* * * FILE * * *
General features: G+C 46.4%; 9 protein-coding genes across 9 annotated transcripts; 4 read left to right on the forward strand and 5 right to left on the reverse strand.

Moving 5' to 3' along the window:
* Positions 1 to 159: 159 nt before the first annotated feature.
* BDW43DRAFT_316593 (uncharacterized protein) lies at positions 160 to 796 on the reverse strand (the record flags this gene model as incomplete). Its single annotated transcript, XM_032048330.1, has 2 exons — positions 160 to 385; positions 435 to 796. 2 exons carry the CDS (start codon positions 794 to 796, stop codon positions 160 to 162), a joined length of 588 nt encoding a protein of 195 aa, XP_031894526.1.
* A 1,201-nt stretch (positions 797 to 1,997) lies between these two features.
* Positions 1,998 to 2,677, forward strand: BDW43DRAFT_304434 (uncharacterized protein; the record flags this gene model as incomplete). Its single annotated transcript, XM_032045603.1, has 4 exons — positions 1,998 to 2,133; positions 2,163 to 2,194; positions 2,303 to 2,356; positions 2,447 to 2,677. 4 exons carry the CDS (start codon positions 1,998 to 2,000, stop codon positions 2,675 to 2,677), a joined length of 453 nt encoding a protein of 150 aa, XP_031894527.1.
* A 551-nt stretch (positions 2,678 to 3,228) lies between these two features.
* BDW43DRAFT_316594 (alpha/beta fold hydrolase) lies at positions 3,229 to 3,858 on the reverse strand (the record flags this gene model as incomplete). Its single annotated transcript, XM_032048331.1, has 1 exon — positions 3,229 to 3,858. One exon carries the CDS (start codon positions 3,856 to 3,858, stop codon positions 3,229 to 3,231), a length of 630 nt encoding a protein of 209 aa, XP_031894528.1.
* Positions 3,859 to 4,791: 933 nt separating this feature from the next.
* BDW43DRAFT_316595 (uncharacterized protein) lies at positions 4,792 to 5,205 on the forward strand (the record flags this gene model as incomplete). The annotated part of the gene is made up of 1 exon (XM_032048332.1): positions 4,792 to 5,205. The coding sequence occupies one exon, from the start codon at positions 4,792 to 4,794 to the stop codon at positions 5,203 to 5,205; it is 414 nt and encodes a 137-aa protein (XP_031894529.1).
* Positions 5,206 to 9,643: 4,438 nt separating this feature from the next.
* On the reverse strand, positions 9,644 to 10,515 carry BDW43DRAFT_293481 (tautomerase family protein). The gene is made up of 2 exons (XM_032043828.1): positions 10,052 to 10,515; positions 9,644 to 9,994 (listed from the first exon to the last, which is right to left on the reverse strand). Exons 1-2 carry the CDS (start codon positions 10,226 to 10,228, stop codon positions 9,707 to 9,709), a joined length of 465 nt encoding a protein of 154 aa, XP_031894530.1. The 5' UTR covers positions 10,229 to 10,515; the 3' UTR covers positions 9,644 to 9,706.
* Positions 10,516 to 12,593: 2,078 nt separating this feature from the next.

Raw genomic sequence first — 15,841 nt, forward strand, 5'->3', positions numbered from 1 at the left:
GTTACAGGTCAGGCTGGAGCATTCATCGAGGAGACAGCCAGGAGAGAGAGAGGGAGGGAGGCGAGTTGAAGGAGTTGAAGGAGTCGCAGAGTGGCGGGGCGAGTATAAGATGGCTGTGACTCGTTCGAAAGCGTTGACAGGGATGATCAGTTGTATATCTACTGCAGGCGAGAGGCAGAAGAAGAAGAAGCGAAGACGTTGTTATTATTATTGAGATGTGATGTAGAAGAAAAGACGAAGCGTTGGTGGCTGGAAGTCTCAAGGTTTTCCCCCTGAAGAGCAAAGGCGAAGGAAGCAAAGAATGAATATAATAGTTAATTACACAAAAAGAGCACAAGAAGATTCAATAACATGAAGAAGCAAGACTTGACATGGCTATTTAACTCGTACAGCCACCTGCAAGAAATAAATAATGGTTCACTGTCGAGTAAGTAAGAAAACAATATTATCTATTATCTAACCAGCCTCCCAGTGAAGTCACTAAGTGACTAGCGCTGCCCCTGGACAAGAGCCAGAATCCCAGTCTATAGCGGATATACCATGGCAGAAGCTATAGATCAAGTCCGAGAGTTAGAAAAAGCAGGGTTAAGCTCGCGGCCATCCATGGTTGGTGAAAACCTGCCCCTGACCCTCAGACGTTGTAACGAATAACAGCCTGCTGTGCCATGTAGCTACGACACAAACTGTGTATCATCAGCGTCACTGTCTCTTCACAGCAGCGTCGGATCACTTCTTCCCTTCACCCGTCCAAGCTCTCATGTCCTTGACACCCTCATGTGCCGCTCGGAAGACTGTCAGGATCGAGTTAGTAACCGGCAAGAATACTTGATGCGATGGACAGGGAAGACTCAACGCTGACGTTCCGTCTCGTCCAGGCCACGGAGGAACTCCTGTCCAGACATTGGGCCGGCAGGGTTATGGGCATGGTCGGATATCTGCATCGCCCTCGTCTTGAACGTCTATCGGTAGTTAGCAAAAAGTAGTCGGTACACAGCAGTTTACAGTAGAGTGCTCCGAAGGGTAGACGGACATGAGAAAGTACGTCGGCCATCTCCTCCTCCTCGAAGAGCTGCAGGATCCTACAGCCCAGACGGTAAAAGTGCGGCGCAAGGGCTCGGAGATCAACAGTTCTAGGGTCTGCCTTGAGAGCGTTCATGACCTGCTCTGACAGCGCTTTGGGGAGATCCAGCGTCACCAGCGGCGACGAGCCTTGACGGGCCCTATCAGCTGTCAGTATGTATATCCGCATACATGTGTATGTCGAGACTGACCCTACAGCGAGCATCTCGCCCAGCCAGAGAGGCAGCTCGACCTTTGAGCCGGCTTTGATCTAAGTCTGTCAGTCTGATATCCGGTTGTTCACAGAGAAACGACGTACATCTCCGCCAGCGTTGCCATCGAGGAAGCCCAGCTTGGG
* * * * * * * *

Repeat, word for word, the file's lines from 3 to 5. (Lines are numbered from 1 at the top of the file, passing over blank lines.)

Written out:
* Positions 1 to 159: 159 nt before the first annotated feature.
* BDW43DRAFT_316593 (uncharacterized protein) lies at positions 160 to 796 on the reverse strand (the record flags this gene model as incomplete). Its single annotated transcript, XM_032048330.1, has 2 exons — positions 160 to 385; positions 435 to 796. 2 exons carry the CDS (start codon positions 794 to 796, stop codon positions 160 to 162), a joined length of 588 nt encoding a protein of 195 aa, XP_031894526.1.
* A 1,201-nt stretch (positions 797 to 1,997) lies between these two features.